Story by Stephanie Kocer
On Monday night, a new era of television began for NBC. Jimmy Fallon officially brought “The Tonight Show” back to New York City.
After much drama and debate in the last few years, Jay Leno finally stepped down from his 22-year reign as host of “The Tonight Show” on Feb. 6. His final words were, “It really is time to go.”
Critics and audiences alike agreed that Leno had become boring. He lacked the ability to bring life to a show that was once the most popular program in the late night television game.
This is where Jimmy Fallon comes in. Fallon, a “Saturday Night Live” alumnus, talented comedian and all-around nice guy, has long been a popular option for Leno’s replacement.
“I think Jimmy Fallon is really funny. He’ll do a good job,” said Elizabeth Johnson, a sophomore psychology and management double major.
Johnson said she thought Fallon was the only guy for the job. She thought the reason Conan O’Brien didn’t work out the first time NBC tried to make a late night switch was because he didn’t cater to NBC’s audience.
Both Leno and NBC have repeatedly expressed that they will not be taking a step back again. In 2010, Leno moved to an earlier time slot in NBC’s nightly lineup while O’Brien took over “The Tonight Show.”
After a rough seven-month period, NBC decided to move Leno back to his original 10:30 p.m. “Tonight” time slot and got rid of O’Brien all together.
The move caused major controversy for NBC that led many to wonder whether the network would give Fallon time to adjust to his new show.
Where Leno was dull and tired of his job, though, Fallon is energetic and full of life. He’s known for his hilarious original characters as well as his spot-on celebrity impressions.
It’s no secret either that Fallon is adored by guests that flocked to “Late Night With Jimmy Fallon.”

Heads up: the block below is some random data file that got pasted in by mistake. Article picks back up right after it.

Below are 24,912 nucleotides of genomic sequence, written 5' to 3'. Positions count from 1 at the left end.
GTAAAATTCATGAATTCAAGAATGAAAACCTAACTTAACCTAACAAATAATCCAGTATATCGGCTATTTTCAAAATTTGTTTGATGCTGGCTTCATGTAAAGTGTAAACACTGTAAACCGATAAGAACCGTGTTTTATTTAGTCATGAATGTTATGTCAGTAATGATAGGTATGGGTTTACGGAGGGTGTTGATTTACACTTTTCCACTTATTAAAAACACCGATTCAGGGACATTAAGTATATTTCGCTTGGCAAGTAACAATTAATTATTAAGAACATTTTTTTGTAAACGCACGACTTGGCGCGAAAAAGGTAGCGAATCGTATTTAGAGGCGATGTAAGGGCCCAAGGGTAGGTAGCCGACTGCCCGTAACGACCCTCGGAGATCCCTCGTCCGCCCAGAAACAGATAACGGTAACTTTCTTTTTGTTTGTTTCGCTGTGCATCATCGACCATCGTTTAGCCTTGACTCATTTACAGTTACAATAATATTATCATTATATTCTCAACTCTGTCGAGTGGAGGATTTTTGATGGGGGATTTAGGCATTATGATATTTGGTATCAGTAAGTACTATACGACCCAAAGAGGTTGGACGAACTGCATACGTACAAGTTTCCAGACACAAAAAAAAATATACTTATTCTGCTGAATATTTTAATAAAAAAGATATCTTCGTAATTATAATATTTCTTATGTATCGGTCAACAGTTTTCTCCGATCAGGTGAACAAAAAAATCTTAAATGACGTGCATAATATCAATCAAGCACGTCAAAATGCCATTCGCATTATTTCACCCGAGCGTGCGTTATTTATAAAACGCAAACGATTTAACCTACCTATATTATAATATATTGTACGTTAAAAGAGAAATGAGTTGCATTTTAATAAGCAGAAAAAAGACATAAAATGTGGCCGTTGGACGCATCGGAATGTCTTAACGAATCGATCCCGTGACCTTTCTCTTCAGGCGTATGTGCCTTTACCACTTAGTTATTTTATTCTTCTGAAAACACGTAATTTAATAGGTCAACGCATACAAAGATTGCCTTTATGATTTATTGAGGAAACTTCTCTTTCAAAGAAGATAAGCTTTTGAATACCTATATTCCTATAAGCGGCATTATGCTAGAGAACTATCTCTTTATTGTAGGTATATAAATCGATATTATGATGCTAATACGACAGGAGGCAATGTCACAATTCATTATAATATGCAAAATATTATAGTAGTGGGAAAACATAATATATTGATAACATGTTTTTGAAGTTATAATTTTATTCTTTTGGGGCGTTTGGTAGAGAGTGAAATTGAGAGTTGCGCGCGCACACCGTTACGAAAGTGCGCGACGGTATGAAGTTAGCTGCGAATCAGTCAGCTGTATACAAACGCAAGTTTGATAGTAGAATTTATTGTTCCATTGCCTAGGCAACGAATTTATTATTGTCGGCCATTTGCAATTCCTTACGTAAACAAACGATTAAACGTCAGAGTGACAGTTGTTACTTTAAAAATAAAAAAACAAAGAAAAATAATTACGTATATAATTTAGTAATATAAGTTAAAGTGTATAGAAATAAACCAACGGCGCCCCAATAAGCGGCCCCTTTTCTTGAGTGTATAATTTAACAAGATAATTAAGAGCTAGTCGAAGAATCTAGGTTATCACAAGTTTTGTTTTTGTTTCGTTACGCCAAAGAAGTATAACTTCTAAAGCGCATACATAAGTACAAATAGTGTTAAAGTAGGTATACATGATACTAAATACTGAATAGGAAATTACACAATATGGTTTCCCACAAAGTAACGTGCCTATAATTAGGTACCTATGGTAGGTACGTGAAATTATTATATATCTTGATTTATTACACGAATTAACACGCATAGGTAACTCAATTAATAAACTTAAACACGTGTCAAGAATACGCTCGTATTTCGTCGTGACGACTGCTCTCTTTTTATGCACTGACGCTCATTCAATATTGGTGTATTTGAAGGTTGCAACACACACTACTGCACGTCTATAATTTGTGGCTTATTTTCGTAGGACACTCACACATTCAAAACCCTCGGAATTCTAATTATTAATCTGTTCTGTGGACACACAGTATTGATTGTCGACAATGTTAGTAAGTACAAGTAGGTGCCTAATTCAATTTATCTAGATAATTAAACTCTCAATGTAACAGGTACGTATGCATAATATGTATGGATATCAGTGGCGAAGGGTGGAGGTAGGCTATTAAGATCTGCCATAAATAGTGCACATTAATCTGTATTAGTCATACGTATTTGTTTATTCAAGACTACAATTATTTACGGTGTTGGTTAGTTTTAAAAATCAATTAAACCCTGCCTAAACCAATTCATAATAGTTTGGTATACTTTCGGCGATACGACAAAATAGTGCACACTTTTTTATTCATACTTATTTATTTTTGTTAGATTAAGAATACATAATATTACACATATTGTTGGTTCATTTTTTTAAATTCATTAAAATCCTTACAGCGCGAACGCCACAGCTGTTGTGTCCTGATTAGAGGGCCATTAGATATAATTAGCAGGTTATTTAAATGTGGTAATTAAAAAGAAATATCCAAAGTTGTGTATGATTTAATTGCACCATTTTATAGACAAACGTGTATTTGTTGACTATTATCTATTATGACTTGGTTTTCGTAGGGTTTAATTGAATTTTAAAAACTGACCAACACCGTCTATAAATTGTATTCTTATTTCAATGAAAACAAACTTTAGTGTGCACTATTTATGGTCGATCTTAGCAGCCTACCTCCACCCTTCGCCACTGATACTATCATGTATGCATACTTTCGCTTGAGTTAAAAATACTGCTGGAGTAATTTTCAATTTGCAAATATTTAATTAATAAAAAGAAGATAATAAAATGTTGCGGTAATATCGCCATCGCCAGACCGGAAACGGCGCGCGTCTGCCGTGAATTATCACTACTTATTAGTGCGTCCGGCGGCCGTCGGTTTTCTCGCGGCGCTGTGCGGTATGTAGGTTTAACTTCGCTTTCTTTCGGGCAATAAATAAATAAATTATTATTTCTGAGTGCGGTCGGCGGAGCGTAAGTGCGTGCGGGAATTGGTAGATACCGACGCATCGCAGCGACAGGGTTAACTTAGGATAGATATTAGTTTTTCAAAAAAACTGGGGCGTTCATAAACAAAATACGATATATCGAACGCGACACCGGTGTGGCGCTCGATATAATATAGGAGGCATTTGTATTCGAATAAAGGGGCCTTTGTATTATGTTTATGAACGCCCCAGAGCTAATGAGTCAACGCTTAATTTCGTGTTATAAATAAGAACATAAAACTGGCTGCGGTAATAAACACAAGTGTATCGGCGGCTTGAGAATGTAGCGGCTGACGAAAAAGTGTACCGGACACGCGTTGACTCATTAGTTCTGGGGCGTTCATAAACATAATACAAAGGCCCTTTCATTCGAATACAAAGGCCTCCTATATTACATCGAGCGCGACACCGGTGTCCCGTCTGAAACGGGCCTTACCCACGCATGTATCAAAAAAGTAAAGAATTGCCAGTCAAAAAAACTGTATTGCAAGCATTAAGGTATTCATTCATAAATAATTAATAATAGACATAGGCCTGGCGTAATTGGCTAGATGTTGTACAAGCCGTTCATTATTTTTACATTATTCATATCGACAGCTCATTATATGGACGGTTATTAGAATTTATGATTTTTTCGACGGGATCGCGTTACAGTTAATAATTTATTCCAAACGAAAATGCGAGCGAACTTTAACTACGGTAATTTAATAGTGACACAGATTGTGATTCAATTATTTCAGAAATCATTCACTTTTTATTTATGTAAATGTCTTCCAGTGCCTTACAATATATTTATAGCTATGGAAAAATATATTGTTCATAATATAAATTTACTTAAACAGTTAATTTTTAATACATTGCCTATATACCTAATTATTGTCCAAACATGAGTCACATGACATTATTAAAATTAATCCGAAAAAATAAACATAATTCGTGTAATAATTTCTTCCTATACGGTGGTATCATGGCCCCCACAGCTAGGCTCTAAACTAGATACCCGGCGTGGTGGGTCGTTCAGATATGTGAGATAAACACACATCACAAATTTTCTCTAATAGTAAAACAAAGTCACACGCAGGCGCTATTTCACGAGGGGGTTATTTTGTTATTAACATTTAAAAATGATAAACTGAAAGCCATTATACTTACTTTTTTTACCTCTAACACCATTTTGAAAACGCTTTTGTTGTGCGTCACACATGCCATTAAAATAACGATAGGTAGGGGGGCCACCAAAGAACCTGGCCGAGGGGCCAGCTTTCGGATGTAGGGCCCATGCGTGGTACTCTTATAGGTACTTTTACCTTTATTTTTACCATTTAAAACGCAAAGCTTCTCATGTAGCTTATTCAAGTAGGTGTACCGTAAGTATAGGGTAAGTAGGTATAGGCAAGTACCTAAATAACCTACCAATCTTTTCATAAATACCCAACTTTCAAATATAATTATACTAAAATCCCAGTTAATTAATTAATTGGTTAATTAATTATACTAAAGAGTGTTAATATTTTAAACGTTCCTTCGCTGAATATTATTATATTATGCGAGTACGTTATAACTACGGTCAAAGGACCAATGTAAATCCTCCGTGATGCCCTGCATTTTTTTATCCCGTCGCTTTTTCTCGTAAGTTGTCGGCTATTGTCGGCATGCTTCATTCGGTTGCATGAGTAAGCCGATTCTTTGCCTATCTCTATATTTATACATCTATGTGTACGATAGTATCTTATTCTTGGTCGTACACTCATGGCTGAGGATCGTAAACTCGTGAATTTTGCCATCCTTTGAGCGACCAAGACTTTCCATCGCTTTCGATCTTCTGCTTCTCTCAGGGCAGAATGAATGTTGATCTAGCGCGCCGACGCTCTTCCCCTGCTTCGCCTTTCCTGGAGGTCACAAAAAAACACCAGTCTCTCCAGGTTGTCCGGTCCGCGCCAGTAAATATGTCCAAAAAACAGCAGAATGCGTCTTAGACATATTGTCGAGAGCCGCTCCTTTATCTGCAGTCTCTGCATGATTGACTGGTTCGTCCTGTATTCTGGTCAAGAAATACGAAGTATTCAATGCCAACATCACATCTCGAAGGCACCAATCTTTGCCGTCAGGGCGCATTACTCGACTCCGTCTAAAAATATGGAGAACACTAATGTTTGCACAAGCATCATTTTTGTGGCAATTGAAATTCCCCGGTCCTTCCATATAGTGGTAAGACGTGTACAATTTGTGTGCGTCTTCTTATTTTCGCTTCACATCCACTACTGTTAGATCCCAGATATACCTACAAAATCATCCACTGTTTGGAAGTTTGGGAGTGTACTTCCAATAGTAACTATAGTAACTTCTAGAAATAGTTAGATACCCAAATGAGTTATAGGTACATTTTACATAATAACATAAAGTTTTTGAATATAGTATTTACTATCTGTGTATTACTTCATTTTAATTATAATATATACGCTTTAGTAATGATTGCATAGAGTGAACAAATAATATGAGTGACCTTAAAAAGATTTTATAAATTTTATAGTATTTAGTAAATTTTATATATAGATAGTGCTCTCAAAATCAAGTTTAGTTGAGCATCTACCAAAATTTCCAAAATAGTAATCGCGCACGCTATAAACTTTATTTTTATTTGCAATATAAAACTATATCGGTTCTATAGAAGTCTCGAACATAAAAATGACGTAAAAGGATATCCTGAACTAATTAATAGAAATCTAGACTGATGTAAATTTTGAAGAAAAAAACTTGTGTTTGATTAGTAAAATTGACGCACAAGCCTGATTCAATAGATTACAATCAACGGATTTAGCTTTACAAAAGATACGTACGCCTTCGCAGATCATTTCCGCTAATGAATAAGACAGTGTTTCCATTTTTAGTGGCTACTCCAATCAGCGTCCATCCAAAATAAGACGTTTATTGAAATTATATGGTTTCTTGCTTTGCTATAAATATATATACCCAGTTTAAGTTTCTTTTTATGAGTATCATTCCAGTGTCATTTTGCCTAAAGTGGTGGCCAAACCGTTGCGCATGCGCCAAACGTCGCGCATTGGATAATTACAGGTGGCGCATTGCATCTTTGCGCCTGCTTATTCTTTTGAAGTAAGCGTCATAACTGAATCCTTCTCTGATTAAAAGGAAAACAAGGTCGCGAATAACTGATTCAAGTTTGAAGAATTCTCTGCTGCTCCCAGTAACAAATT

Everyone from Justin Timberlake to President Barack Obama played along with Fallon on “Late Night.”
“Tonight” was the logical next step for Fallon.
He appeals to a wide range of audiences and can give a fresh look at late night talk show humor and commentary.
On his first show alone, he had appearances from Robert DeNiro, Tina Fey, Joe Namath, Rudy Guliani, Mariah Carey, Tracy Morgan, Joan Rivers, Kim Kardashian, Seth Rogen, Lindsay Lohan, Sarah Jessica Parker, Mike Tyson, Lady Gaga, Stephen Colbert, Will Smith and U2.
Fallon also has legendary band The Roots as his “Tonight” band.
Having the group and Iowa native Steve Higgins as the announcer for his jokes and sketches adds to the closeness and unique environment that Fallon produces.
With Fallon all set to take over “The Tonight Show,” the “Late Night” time slot was wide open.
Many famous faces have hosted the show before, including O’Brien, David Letterman and, of course, Fallon. NBC’s choice of SNL’s Seth Meyers is an interesting one.
Meyers has been charming audiences on SNL for 12 seasons with his quick wit and apologetic joke telling.
He’s the man that Lorne Michaels had handpicked since the beginning.
The real question isn’t, “Can Meyers tell a joke?” but rather, “Can he host a talk show?”
He has a solid writing staff in place and with fellow SNL cast mate and friend Fred Armisen leading his “Late Night” band, some may argue that Meyers is the perfect choice for Fallon’s replacement.
Others wonder if Meyers will be able to do well in “Late Night” because it is so different from what he has been doing for the past 12 years.
First-year actuarial science major Rachel Schaefer said she has watched Meyers on SNL and said he always seems funny and up for a challenge.
“Seth Meyers has never had his own show before, but I’m sure he’s good at improving, so that will be good,” Schaefer said.
Madison Dockter, a junior public relations and politics double major, agreed with Schaefer.
“I’m excited he’s getting his own show,” Dockter said. “I watched SNL just for him.”
“Late Night with Seth Meyers” premieres Monday.
As Meyers’ said goodbye to “Saturday Night Live” a few weeks ago, NBC made yet another announcement of late night change-ups.
The show announced that current head writer Colin Jost would take over as SNL’s new “Weekend Update” co-anchor alongside Cecily Strong.
Jost is a Harvard University graduate who has been working at the comedy sketch show since 2005 and has been head writer since 2012.
Only time will tell if these late night comedy changes will sit well with the American public, but the future looks promising for NBC and its new hosts.